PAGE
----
World famous transvestite artist Grayson Perry in bid to save Finsbury Park ceramic course
- Credit: PA Wire/Press Association Images
Cross-dressing Turner Prize winner Grayson Perry has stepped in to try and save a Finsbury Park ceramics course.
The world famous artist, who lives in the borough, has written to the head of City and Islington College to ask him to think again about scrapping the entire ceramics department, based in Blackstock Road.
If the closure goes ahead in March six members of staff - two teaching and four technicians - will also be axed.
In his letter to Frank McLoughlin, Mr Perry said: “I am appalled that a popular and beneficial course should be considered for closure just because it does not fit neatly into an instrumentalist idea of education.”
He added: “As an artist who studied pottery in evening classes I am proof that people can and do progress from such classes into successful careers in ceramics.
You may also want to watch:
“City and Islington College provides a vital training ground. Without it, where will we find the artists of the future?”
A staff spokesman said: “The proposal to close ceramics is being rushed though, with little time for consultation.
- 1 Tributes paid to 'Gooner legend' who died of Covid 'caught at Euros final'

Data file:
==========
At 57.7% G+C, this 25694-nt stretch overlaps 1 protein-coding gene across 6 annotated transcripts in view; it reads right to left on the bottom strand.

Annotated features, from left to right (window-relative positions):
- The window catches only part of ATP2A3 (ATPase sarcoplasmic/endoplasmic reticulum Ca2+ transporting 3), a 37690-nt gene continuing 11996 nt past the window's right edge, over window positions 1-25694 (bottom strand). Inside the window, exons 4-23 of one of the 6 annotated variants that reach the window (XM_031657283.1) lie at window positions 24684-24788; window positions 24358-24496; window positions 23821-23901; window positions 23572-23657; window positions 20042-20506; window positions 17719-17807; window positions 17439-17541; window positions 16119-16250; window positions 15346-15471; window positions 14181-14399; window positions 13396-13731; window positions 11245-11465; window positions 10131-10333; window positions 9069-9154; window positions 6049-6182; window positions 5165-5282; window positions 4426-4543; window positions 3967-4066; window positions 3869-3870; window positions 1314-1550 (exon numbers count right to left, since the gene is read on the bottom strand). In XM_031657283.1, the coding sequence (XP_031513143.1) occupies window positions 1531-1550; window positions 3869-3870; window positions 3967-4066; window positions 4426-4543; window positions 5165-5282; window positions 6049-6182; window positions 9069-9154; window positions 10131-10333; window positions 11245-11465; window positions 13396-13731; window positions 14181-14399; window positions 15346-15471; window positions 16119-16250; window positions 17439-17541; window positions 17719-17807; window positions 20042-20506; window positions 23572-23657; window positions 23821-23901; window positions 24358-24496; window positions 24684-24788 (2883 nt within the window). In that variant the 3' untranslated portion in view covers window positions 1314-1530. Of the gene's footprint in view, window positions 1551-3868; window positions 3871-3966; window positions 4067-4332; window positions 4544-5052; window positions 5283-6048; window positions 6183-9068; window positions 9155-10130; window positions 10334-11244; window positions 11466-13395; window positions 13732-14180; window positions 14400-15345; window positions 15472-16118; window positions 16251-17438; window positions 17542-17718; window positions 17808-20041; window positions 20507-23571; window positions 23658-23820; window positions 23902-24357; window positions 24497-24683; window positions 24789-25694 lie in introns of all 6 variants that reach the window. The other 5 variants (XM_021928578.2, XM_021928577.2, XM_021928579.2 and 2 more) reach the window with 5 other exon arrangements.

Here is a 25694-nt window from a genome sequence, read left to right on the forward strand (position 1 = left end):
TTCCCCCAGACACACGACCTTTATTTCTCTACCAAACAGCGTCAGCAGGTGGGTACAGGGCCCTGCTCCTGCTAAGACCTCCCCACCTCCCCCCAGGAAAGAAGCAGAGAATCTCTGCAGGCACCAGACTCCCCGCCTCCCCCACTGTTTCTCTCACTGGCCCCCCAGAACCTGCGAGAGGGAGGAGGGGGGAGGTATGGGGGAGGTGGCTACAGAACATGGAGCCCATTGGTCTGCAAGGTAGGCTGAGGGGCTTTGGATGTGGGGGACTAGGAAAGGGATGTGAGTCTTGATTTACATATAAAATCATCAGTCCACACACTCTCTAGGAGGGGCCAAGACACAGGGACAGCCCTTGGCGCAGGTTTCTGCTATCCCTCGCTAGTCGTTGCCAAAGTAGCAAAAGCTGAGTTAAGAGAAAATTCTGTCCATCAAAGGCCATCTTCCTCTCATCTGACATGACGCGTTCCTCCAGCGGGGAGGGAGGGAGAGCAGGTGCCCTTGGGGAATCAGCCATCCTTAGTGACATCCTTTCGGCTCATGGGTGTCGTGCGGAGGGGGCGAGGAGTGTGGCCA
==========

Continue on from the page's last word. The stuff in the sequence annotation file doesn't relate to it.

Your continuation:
- 2 Dangerous driving complaints spur Holloway right-turn bans
- 3 Upper Street coffee shop to start selling "quality" wine despite noise objections
- 4 More than 1,000 knives surrendered in Islington’s knife bins
- 5 Letters on Low Traffic Neighbourhoods
- 6 Letter on Holloway Prison site development
- 7 Emirates pop-up Covid-19 vaccine clinic opens for a second time
- 8 Two new sixth forms planned for Islington and Hackney
- 9 Covid-19 cases start to drop off in Islington
- 10 Lidl opens! First shoppers enjoy Finsbury Park supermarket
“We are confident, though, that we can put a stop to this, just as we did the last time the college tried to close the department down in 2007.
“We will be presenting a set of counter proposals which not only defend this area of work, but set out ways in which it could be extended and link into the other Art Foundation work the college successfully runs.’”
Bridget Fagan, on of the college’s 250 ceramics students, said: “In planning to close down the excellent resource of the ceramics studio, the leading college in London will be losing a teaching and learning centre with the potential to be providing more arts foundation and making courses for a wider range of students of varying ages.
“City and Islington College should be more entrepreneurial with its valuable resources, and also recognise the positive well-being and creativity that working with clay brings for all students whoever they are.
“Islington residents will be the losers.”
Mr McLoughlin said the college’s adult funding had been cut by more than 25 per cent, meaning they have to priorities resources “around provision which helps people progress on to employment and university”.
He added: “The ceramics provision has been very important to the college, however it is expensive to run, and involves very small numbers of students.
“We have therefore had to make the difficult decision to enter consultation about its future.
“No decisions have been made at this point.”